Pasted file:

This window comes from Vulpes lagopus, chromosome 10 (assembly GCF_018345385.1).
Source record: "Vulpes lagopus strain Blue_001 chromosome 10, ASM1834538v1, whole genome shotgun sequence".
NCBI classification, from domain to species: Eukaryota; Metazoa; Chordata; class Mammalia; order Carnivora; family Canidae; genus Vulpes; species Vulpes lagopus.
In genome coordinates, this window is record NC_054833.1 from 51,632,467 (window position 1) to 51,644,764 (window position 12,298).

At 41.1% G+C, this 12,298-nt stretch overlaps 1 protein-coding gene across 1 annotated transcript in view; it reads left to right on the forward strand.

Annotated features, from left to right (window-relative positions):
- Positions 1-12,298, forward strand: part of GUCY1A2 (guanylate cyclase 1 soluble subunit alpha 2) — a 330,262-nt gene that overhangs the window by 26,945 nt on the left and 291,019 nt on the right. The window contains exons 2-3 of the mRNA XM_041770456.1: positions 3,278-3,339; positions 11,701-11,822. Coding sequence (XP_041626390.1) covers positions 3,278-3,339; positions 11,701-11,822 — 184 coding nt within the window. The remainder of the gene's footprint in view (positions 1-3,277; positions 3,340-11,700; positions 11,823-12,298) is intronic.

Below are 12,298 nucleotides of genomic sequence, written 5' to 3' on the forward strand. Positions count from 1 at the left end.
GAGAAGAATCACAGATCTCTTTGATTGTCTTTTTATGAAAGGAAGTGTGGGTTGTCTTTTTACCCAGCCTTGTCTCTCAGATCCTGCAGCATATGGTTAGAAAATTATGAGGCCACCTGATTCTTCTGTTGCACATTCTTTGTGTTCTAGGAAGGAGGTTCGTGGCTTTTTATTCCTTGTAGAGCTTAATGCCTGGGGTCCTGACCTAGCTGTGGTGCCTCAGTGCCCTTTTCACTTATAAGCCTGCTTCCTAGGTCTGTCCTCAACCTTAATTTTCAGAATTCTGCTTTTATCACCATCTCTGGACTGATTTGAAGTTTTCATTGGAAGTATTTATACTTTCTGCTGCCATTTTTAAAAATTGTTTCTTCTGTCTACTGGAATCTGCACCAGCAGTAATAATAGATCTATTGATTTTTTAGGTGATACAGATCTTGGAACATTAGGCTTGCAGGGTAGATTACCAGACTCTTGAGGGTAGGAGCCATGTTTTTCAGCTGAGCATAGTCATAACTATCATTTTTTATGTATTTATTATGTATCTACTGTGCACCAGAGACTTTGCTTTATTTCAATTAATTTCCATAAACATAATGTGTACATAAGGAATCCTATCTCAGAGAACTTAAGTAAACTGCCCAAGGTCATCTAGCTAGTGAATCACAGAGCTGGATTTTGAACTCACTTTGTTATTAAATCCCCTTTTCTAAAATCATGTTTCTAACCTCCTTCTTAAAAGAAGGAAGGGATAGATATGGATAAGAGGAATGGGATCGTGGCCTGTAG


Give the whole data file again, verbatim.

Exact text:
This window comes from Vulpes lagopus, chromosome 10 (assembly GCF_018345385.1).
Source record: "Vulpes lagopus strain Blue_001 chromosome 10, ASM1834538v1, whole genome shotgun sequence".
NCBI classification, from domain to species: Eukaryota; Metazoa; Chordata; class Mammalia; order Carnivora; family Canidae; genus Vulpes; species Vulpes lagopus.
In genome coordinates, this window is record NC_054833.1 from 51,632,467 (window position 1) to 51,644,764 (window position 12,298).

At 41.1% G+C, this 12,298-nt stretch overlaps 1 protein-coding gene across 1 annotated transcript in view; it reads left to right on the forward strand.

Annotated features, from left to right (window-relative positions):
- Positions 1-12,298, forward strand: part of GUCY1A2 (guanylate cyclase 1 soluble subunit alpha 2) — a 330,262-nt gene that overhangs the window by 26,945 nt on the left and 291,019 nt on the right. The window contains exons 2-3 of the mRNA XM_041770456.1: positions 3,278-3,339; positions 11,701-11,822. Coding sequence (XP_041626390.1) covers positions 3,278-3,339; positions 11,701-11,822 — 184 coding nt within the window. The remainder of the gene's footprint in view (positions 1-3,277; positions 3,340-11,700; positions 11,823-12,298) is intronic.

Below are 12,298 nucleotides of genomic sequence, written 5' to 3' on the forward strand. Positions count from 1 at the left end.
GAGAAGAATCACAGATCTCTTTGATTGTCTTTTTATGAAAGGAAGTGTGGGTTGTCTTTTTACCCAGCCTTGTCTCTCAGATCCTGCAGCATATGGTTAGAAAATTATGAGGCCACCTGATTCTTCTGTTGCACATTCTTTGTGTTCTAGGAAGGAGGTTCGTGGCTTTTTATTCCTTGTAGAGCTTAATGCCTGGGGTCCTGACCTAGCTGTGGTGCCTCAGTGCCCTTTTCACTTATAAGCCTGCTTCCTAGGTCTGTCCTCAACCTTAATTTTCAGAATTCTGCTTTTATCACCATCTCTGGACTGATTTGAAGTTTTCATTGGAAGTATTTATACTTTCTGCTGCCATTTTTAAAAATTGTTTCTTCTGTCTACTGGAATCTGCACCAGCAGTAATAATAGATCTATTGATTTTTTAGGTGATACAGATCTTGGAACATTAGGCTTGCAGGGTAGATTACCAGACTCTTGAGGGTAGGAGCCATGTTTTTCAGCTGAGCATAGTCATAACTATCATTTTTTATGTATTTATTATGTATCTACTGTGCACCAGAGACTTTGCTTTATTTCAATTAATTTCCATAAACATAATGTGTACATAAGGAATCCTATCTCAGAGAACTTAAGTAAACTGCCCAAGGTCATCTAGCTAGTGAATCACAGAGCTGGATTTTGAACTCACTTTGTTATTAAATCCCCTTTTCTAAAATCATGTTTCTAACCTCCTTCTTAAAAGAAGGAAGGGATAGATATGGATAAGAGGAATGGGATCGTGGCCTGTAG